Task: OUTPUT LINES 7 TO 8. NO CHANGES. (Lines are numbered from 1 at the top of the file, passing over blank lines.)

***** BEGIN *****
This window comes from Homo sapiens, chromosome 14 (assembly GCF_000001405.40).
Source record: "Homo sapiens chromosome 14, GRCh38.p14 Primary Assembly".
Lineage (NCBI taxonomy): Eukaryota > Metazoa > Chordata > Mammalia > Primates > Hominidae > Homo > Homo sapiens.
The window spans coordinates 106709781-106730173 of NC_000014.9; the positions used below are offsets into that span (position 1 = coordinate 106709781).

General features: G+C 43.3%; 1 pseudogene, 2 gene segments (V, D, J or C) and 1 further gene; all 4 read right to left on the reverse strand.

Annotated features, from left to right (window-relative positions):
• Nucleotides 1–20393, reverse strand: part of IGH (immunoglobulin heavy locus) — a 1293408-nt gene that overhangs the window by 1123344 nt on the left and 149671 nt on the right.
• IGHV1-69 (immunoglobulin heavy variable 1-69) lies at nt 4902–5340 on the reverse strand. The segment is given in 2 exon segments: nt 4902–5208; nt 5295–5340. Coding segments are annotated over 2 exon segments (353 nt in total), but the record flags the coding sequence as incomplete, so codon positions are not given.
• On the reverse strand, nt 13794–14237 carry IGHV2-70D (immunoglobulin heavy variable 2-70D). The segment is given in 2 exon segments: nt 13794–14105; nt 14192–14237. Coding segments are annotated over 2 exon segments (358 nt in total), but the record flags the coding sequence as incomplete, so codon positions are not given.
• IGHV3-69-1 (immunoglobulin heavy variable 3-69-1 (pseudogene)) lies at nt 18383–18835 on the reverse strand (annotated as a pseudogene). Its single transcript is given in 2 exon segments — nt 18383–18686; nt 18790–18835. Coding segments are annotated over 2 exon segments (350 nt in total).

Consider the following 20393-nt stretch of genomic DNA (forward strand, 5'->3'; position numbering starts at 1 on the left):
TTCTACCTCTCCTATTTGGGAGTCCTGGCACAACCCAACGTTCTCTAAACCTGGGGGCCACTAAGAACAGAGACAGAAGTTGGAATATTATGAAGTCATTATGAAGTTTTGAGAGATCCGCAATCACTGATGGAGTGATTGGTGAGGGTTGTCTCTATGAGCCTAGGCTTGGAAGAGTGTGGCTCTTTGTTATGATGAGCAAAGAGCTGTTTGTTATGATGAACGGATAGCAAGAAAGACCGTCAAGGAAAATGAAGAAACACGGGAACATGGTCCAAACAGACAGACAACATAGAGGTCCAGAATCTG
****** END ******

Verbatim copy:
• Nucleotides 1–20393, reverse strand: part of IGH (immunoglobulin heavy locus) — a 1293408-nt gene that overhangs the window by 1123344 nt on the left and 149671 nt on the right.
• IGHV1-69 (immunoglobulin heavy variable 1-69) lies at nt 4902–5340 on the reverse strand. The segment is given in 2 exon segments: nt 4902–5208; nt 5295–5340. Coding segments are annotated over 2 exon segments (353 nt in total), but the record flags the coding sequence as incomplete, so codon positions are not given.